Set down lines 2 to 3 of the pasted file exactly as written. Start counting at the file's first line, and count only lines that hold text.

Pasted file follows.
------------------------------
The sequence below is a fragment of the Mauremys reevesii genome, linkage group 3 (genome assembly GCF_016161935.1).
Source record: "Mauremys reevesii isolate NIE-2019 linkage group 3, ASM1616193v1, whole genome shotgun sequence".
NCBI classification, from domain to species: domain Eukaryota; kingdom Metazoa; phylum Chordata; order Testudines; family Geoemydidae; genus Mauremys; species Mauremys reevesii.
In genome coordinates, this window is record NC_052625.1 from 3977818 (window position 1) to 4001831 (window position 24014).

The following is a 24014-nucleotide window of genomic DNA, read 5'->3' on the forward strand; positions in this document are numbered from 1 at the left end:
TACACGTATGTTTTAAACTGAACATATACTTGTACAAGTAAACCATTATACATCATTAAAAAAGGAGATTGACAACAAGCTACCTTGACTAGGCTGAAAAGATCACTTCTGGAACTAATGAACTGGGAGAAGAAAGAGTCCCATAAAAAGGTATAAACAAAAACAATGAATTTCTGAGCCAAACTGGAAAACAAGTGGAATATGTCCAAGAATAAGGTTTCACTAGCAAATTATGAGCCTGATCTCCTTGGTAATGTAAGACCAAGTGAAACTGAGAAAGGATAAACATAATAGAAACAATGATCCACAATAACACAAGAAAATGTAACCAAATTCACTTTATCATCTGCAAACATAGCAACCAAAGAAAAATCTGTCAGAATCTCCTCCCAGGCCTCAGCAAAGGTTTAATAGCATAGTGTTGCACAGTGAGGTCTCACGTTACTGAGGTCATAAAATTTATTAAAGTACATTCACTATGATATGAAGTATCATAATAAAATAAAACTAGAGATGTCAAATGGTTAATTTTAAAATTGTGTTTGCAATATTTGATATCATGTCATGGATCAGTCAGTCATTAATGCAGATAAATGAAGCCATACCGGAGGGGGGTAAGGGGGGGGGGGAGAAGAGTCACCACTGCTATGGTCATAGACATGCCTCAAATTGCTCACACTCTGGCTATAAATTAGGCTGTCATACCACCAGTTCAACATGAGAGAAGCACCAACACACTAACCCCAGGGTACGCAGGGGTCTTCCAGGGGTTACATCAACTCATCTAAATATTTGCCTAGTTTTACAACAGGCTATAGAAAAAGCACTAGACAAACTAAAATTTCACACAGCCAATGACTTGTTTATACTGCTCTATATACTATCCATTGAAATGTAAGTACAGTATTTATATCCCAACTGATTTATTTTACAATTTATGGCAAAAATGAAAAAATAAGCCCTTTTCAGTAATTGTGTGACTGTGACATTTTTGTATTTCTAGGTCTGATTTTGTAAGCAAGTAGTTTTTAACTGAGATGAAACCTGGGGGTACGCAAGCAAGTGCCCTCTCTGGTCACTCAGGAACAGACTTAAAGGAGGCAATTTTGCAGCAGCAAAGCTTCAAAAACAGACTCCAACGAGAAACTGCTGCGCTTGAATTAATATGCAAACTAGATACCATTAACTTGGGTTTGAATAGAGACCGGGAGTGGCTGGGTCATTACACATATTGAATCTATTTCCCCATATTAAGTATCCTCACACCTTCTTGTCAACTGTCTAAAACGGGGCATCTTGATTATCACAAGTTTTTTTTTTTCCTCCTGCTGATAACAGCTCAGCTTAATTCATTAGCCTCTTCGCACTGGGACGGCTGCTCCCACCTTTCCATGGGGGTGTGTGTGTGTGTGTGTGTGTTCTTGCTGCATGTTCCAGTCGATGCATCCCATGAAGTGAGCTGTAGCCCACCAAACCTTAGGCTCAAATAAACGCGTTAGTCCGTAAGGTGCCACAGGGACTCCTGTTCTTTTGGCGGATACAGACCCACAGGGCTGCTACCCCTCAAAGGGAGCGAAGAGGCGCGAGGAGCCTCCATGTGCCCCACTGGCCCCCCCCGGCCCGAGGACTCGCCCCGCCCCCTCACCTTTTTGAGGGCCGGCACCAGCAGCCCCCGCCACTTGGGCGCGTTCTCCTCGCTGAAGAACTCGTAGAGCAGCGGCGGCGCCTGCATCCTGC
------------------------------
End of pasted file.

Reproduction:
Source record: "Mauremys reevesii isolate NIE-2019 linkage group 3, ASM1616193v1, whole genome shotgun sequence".
NCBI classification, from domain to species: domain Eukaryota; kingdom Metazoa; phylum Chordata; order Testudines; family Geoemydidae; genus Mauremys; species Mauremys reevesii.